IRVINE — Both coaches came in wanting to mix things up. And, well, the rematch of the 2012 NCAA men's volleyball final between defending champion and top-ranked UC Irvine and visiting USC on Friday certainly delivered in that department.

The No. 8-ranked Trojans, who were swept in their season opener at UC San Diego on Thursday, turned the tables to stun previously unbeaten UCI, 25-21, 25-23, 27-25, in front of 1,726 at the Bren Events Center.

For the Anteaters, who won the season-opening UC Santa Barbara Invitational and improved to 4-0 by topping No. 4-ranked Pepperdine in three sets on Tuesday, it put an end to talk of an unbeaten season. UCI, a unanimous preseason No. 1 nationally after winning its third NCAA title in six seasons last spring, is 1-1 in the MPSF.

USC, which received a lift from sophomore Corona del Mar High product Joey Booth, laced a jump serve into the conventional wisdom formulated about the two programs by back-row observers.

"I don't believe that you have to fail to learn," UCI first-year coach David Kniffin said after his team posted a .183 hitting percentage, 98 points worse than the Trojans. "But there's no question that we grow from this. We should grow every time we step on the court. The one thing I think this might do for us is remind us that any team in this conference can win any night."

UCI inserted freshman Kyle Russell into the starting lineup for sophomore Zack La Cavera at opposite, after La Cavera had a match-best 16 kills and hit .577 against Pepperdine. In addition, Connor Hughes started at outside hitter, in place of fellow junior Jeremy Dejno.

USC, with Booth making his first career start (he had three career kills coming in), took a while to find its rhythm. The Trojans overcame first-set deficits of 13-10 and 16-14 to eventually pull away.

Kniffin replaced starting junior middle blocker Collin Mehring with freshman Jason Agopian to begin the second set and eventually substituted for every starter except senior All-American outside hitter Kevin Tillie and sophomore libero Michael Brinkley.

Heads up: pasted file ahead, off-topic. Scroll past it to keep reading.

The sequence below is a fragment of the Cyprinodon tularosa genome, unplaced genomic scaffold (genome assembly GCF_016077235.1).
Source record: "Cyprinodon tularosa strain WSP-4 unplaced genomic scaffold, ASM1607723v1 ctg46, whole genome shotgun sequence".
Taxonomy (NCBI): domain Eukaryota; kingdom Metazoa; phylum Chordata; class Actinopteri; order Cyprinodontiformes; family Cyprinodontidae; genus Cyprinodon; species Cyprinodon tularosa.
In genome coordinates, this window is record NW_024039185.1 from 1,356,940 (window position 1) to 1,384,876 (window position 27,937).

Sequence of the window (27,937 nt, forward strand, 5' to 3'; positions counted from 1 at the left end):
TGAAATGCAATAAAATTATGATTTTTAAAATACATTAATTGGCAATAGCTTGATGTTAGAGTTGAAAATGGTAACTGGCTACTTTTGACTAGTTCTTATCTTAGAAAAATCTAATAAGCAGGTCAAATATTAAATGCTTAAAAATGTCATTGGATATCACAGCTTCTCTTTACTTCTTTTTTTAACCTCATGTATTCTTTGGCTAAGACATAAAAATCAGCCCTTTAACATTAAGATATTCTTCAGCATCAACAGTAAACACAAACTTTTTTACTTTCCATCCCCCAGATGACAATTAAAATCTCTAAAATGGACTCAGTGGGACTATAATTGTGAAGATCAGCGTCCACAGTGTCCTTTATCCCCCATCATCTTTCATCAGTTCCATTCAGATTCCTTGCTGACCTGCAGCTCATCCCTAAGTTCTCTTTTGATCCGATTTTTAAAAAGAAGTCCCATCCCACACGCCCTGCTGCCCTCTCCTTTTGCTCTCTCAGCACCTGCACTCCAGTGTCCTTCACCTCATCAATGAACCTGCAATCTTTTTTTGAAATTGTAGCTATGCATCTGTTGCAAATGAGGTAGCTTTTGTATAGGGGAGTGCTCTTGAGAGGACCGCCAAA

Agopian (five kills on seven swings for a .714 hitting clip), sophomore Travis Woloson (productive serving) and La Cavera (seven kills, two fewer than team leader Tillie) all added a spark. But ultimately, UCI never collectively ignited for more than sporadic scoring streaks.

The biggest UCI surge came in the final set, when the 'Eaters rallied from a 22-15 deficit to tie the game at 24-24. But USC finally closed it out on its sixth match point and silenced a suddenly raucous crowd, as sophomore middle blocker Ben Lam earned the final two points on kills.

"I don't think we really found our rhythm," Kniffin said. "As I looked at our team, I don't think we had the same poise that we've had in previous matches. We have the ability to put several different lineups on the court and be competitive … As a team, we know that we're going to need a full team effort and, unlike last year, we don't have a lot of seasoned guys that can come off the bench. So, we have to season them in the early part of the year."

USC, however, tenderized UCI's previously potent offense by winning the blocking battle (13-12 after a 4-0 edge in Game 1), benefiting from superior setting from sophomore Micah Christenson (39 assists, five blocking assists and a .565 setting percentage), strong attacking from its middle blockers, and some stellar defense, to celebrate on the Anteaters' court.

"[Christenson] is our leader, but the other guy who came in and played great was Joey Booth," USC Coach Bill Ferguson said of Peter Ueberroth's grandson, who also played at Sage Hill School. "We made the decision to start him on the bus ride here. [Previous starter] Christian Rivera tweaked his thumb [Thursday] so we needed Joey to play outside, and we figured why not? He was at home in front of his home-town fans and he came out and played a phenomenal match.

"I don't know if it was Irvine's best performance, but I'm certainly proud of our guys and they way they responded to [Thursday's loss]. We did not talk about winning or losing [Friday], we talked about character responding and what our level of effort was going to be."

Robert Feathers, a 6-foot-8 sophomore middle blocker, had a match-best 12 kills (hitting .526) and also led the winners with six block assists.

"We're a young team and we've had our troubles," Booth said. "But we worked on our side of the net. Feathers was great in the middle tonight, our setting was great, and our passing was great tonight. We had all the pieces."

And Booth was gratified to have done his share.

"I've been fighting for this spot for a while and once I saw the opportunity, I had to take advantage of it," Booth said.

Kniffin said defense was the key for the Trojans.

"Mostly, they came in and gave us great defensive volleyball," Kniffin said. "[USC] played great defense and when teams do that, hitters get frustrated and they get a little impatient. That caused us to play a little bit outside of ourselves. And when we play outside of ourselves, I think we lose a lot."

barry.faulkner@latimes.com

Twitter: @BarryFaulkner5